The last date for submission of abstract (500 words) is 13th January 2020, till 12:00 midnight. The Institute intends to send Invitation letters to selected participants by February 2020. It is the policy of the Institute to publish the papers not proceedings of the seminars it organizes. Hence, all invited participants will be expected to submit complete papers (English or Hindi), hitherto unpublished and original, with citations in place, along with a reference section, to the Academic Resource Officer, Indian Institute of Advanced Study, Shimla– 171005 by 1st March 2020. IIAS, Shimla will be glad to extend its hospitality (free hospitality is provided only to the seminar participant) during the seminar period and is willing to reimburse, if required, rail or air travel expenses from the place of current residence in India, or the port of arrival in India, and back.

Note: Plagiarism is a serious academic offense and the Institute reserves the right to cancel the selection/participation of a candidate found guilty at any stage.

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Re-Examining Indology: Emerging Contours

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Department of Sanskrit,

Jamia Millia Islamia (A Central University), New Delhi, India

with the collaboration of Indian Council for Philosophical Research (ICPR) and Indira Gandhi National Centre for Arts (IGNCA) organises

THREE DAY INTERNATIONAL CONFERENCE on THE INTELLECTUAL TRADITIONS OF KASHMIR

14, 15 & 16 February, 2020 (Friday, Saturday & Sunday)

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International Kashmir Confrence_Jamia

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National Conference on “Understanding Disability and Mental Health Towards Inclusion & Empowerment”

16-17 January 2020

AN INTROSPECTION

The radical shift in thinking about disability from a social welfare perspective to a human rights perspective is the result of the landmark legislation of 2016. The Rights of Persons with Disability Act stresses nondiscrimination, full participation and effective inclusion in every aspect of life. Its strongly emphasizes the need of understanding the value of differences and acceptance of disabilities as part of human diversity. It advocates accessibility, gender equality and facilitation of evolving capacities of children with disabilities and co morbid conditions. The emergence of comprehensive mental health needs is well articulated in the current national research and data. Most of these conditions remain invisible and get stigmatized, unnoticed or undetected. The confluence of disability, mental health needs with the vibrant efforts towards inclusion and empowerment brings forth a remarkable opportunity to study and support human exceptionality. This unique conference aims to bridge the gap in advocacy, early identification of mental illness and disability, an march towards strategic planning and appraisal of good practices. Such an approach shall embark on a people first perspective with infinite potentials waiting to be tapped in every human being. Your participation and solidarity in celebrating diversity shall go a long way in further propelling an inclusive culture for all.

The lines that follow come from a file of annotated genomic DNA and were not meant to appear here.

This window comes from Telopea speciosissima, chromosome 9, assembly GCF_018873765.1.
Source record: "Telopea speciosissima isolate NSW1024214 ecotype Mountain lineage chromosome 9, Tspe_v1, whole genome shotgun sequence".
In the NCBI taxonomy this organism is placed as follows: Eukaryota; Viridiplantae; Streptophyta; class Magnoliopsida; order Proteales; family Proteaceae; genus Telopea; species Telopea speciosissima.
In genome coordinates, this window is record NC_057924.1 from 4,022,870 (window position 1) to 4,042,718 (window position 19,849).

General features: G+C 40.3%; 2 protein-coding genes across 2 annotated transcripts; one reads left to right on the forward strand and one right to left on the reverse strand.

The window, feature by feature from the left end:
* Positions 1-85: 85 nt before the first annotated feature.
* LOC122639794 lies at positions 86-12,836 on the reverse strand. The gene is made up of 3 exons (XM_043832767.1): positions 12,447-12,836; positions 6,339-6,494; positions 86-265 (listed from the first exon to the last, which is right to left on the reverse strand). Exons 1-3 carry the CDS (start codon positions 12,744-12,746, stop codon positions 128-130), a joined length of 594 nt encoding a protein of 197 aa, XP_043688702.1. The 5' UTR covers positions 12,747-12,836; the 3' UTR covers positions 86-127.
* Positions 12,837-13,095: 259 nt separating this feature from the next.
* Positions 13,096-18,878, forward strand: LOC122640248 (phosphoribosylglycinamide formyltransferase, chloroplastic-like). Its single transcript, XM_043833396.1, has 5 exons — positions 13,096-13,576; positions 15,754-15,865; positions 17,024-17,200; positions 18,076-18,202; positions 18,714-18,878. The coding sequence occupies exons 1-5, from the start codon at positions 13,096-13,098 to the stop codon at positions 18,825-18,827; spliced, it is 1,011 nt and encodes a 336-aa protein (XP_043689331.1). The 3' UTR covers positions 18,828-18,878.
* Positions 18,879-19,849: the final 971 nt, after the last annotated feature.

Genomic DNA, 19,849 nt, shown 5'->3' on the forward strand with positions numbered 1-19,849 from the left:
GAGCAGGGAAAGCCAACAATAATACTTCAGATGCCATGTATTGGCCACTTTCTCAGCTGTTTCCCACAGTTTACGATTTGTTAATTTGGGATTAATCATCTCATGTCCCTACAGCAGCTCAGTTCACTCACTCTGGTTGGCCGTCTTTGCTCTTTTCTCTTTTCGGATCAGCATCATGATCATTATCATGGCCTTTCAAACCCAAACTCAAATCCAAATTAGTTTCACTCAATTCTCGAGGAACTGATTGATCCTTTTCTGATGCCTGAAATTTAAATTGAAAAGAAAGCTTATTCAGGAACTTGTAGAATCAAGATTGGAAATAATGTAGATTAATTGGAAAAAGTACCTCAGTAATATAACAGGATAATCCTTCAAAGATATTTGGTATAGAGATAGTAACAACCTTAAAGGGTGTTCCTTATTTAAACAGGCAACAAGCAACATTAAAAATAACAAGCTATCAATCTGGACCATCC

SUB-THEMES:  Interdisciplinary Approach for Mental Health Services & Psychosocial Wellbeing.  Implementation of the RPWD ACT 2016…Challenges, Provisions and Practices  Mental Health: Concept, Intervention and Good Practices  Policy Issues in Access to Education, Safety and Health at all Levels  Co-Morbidities in Persons with Disabilities  Delivery of Services, Challenges, Lessons Learnt (CBR Services Model)  Practitioners’ Voices through Success Stories and Issues in Guidance and Counseling  Breaking stigma through awareness and attitude building  Certification Issues and Implementation  Addressing socio-cultural context in shaping human behaviour  Developing resource centers and community support units  Good Practices Model of School Mental Health Promotion

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FINAL BROCHURE CRE (2)

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INTERNATIONAL PĀLI CONFERENCE
March 31 – April 01, 2020
The Compassionate message of Lord Buddha

About the Conference Venue

Lumbini Buddhist University, Lumbini (Nepal) : From the birthplace of Gautam Buddha, it is the autonomous and public institution of higher learning committed with the mission to educate the people of Nepal and enrich the global learning community through the application of core Buddhist values and to promote the World Peace.

Important Dates

Last Date for submission of Abstract : Feb 03, 2020

Last Date for submission of Full Paper : March 02, 2020

Contact Details

📧 palidivaso@gmail.com rprasadpali@gmail.com ktpp483@gmail.com

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Brochure-for-Pali-Conference-2020